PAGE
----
Bruce Hamilton, deputy director of the Sierra Club, talks about the successes of the election –
By Glynn Wilson -
CAMP BECKWITH, Ala. — It may come as something of a shock to conservatives in Alabama and liberals around the country to know that environmentalists won a major victory in the election of 2012 when voters overwhelmingly reapproved the popular and successful Forever Wild program for another 20 years by a margin of 75-25 percent in spite of some corporate Republican opposition. While president Barack Obama only received a little more than 38 percent of the vote in Alabama, nationally environmentalists are taking credit for helping the president win reelection and for playing a critical role in helping the Democrats gain critical seats in the Senate and the House.
He said while the election results came “as a great relief” for many, some might look at the situation in Washington and say nothing much has changed with Obama still in the White House, Republican John Boehner still Speaker of a majority Republican House and Mitch McConnell still an obstructionist minority leader in the Senate with the power of the filibuster.
“Frankly, a lot has changed,” he said.
President Obama doesn’t have to run for reelection, so he doesn’t have to look over his shoulder anymore, Hamilton said. “Now he’s playing for legacy.”
Also, the future of “Obamacare” is “no longer front and center,” he said. “That is now the law of the land and their (Republicans) pipe dreams about repealing this are past. So we’re going to have to figure out how to live with it and go on with other issues.”
While for the past few years the tea party has been one of the biggest stories out there, he said: “Now the tea party is in decline and disrepute.”
When Republican candidates see what happened to right-wing Republican candidates like Todd Akin of Missouri, who lost to Democrat Claire McCaskill, they may think twice about “going too far to the right,” Hamilton said.
The environmental community scored a number of electoral successes this year in Montana, New Mexico, Massachusetts, Maine and Connecticut, winning seven of eight targeted Senate races and three targeted House races.
In Montana, the Sierra Club and other groups spent $1.1 million to register about 30,000 voters by mail and helped reelect Democrat Jon Tester to the Senate over Republican Denny Rehberg. They helped McCaskill fight off the challenge from the likes of Akin.
In New Mexico, the Sierra Club beat back major corporate money from Karl Rove’s American Crossroads and the U.S. Chamber of Commerce. While who knows how many millions the unaccountable Republican groups spent — thanks to Citizens United v. FEC — the environmental groups spent $2 million on phone, mail and attack ads against Republican challenger Heather Wilson in the House race won by Democrat Martin Heinrich, beating Karl Rove at his own game.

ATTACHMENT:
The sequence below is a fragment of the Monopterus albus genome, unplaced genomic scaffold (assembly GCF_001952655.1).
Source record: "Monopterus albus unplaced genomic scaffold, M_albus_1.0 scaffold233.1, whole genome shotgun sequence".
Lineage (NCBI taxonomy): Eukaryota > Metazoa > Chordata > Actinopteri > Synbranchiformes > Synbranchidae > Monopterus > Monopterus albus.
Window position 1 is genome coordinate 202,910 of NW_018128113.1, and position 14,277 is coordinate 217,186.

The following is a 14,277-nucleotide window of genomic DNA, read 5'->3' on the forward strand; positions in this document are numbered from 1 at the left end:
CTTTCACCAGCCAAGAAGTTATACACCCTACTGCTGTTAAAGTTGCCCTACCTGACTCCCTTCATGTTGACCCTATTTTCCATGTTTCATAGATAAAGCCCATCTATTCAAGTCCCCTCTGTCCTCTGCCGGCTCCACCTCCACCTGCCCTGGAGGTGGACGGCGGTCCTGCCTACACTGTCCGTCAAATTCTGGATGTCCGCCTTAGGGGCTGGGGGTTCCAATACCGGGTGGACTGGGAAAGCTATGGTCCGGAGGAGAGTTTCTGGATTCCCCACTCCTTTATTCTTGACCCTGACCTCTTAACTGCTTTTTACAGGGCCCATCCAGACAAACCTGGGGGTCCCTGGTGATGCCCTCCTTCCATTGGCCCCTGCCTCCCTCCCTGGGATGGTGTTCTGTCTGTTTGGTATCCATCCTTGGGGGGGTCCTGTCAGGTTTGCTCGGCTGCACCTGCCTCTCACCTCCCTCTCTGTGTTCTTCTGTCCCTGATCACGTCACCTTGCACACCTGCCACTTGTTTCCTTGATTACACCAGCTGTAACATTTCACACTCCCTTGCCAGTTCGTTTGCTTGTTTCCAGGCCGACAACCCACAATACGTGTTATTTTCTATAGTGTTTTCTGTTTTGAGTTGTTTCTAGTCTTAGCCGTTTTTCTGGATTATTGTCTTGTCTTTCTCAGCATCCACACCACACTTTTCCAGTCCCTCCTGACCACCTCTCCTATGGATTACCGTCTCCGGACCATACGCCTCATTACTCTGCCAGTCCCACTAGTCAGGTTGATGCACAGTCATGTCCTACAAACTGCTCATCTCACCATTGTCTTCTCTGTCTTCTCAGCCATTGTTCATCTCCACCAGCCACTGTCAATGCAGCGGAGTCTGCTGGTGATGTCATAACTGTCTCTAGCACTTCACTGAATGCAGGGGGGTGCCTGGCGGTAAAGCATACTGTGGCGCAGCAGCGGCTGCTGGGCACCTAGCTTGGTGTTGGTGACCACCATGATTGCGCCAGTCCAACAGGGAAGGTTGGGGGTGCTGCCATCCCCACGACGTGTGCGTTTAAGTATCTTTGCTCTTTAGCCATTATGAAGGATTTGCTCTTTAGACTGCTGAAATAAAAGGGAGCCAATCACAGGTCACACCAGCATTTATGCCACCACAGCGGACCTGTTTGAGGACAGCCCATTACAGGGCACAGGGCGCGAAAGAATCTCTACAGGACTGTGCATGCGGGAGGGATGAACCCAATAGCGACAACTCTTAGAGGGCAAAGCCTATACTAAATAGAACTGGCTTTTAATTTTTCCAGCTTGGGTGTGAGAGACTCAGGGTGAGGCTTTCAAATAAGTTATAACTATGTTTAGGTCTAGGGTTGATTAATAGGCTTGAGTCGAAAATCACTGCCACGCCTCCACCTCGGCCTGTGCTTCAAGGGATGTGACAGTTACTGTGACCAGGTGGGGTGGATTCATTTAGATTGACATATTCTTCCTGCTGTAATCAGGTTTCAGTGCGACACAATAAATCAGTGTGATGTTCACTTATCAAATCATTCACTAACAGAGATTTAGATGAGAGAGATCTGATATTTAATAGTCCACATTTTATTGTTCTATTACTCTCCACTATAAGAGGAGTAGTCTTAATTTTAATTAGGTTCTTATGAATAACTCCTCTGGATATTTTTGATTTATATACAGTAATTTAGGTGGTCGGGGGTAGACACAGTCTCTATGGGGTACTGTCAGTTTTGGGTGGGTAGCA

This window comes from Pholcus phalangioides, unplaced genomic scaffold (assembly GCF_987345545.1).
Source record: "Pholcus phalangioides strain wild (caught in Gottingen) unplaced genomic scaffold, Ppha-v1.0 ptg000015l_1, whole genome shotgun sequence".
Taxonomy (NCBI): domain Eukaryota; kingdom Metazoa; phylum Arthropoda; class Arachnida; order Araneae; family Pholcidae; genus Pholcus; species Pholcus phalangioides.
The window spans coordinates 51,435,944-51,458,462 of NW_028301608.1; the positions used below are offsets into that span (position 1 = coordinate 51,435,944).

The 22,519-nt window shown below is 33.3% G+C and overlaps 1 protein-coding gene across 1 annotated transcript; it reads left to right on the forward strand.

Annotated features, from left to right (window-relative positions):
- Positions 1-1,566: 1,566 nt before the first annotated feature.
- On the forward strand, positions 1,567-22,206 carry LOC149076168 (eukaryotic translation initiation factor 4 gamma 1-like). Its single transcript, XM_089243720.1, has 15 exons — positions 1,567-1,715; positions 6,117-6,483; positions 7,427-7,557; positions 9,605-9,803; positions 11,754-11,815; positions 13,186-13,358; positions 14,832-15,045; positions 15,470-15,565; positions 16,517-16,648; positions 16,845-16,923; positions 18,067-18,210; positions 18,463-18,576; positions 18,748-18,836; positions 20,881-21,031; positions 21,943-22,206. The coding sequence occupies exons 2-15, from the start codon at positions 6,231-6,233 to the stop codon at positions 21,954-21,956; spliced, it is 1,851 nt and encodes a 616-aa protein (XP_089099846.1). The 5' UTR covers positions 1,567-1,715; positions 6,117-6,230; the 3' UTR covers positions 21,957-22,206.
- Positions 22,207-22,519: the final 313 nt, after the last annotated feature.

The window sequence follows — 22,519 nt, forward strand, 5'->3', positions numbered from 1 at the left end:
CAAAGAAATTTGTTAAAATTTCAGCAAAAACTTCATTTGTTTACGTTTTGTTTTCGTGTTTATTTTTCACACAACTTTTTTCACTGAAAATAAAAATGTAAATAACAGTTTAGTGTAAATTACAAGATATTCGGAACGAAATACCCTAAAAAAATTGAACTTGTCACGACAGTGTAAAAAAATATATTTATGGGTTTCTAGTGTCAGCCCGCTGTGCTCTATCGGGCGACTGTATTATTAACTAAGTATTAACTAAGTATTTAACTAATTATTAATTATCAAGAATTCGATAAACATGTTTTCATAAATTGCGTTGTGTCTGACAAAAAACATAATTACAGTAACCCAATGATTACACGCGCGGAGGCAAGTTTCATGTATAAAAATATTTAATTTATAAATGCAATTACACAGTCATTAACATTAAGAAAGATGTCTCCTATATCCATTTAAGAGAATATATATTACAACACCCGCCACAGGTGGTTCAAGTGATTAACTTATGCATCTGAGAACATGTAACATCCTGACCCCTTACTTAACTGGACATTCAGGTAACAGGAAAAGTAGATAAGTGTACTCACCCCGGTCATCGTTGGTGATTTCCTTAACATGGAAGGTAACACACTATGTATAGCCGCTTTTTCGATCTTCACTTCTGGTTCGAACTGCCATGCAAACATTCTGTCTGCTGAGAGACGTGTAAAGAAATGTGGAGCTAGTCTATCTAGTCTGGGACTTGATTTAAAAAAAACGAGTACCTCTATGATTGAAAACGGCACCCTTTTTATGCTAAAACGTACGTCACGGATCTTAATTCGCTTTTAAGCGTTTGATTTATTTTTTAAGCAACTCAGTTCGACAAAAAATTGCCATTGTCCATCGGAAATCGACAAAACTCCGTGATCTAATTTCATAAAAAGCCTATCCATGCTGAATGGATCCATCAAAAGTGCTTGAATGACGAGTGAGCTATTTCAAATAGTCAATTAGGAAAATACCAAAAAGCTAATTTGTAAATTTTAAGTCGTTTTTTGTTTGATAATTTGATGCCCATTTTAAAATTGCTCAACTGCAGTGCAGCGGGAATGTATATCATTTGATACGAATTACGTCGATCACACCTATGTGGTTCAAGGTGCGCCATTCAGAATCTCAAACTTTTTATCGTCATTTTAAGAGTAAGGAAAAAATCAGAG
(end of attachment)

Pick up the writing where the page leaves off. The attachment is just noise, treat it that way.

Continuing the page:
They also helped Democrat Sherrod Brown hold onto to his Senate seat in Ohio in the face of a major conservative challenge from Republican opponent Josh Mandel.
“Those are people who can now be a little bolder and urge the president to do the same,” Hamilton said.
In addition, the groups got a number of “trade ups” in both houses of Congress that make a difference in the overall “green” makeup of the federal government.
While Senator Jeff Bingaman of New Mexico, who retired, was a solid vote for the Sierra Club on the Energy and Environment Committee, Hamilton said, he was sort of “tepid” and willing to compromise. He is being replaced by another Democrat, Mark Heinrich, who was at one time on the executive committee of the Sierra Club in New Mexico.
“He is one of our real champions,” Hamilton said. “Now we have someone who really understands what a clear energy revolution looks like.”
In Maine, moderate Republican Olympia Snow decided to retire in 2012 rather than seek reelection in an increasingly hostile conservative environment in her party. She is being replaced by Former Governor Angus King, who ran as an independent who will caucus with the Democrats. He is a wind power entrepreneur who was endorsed by the Sierra Club.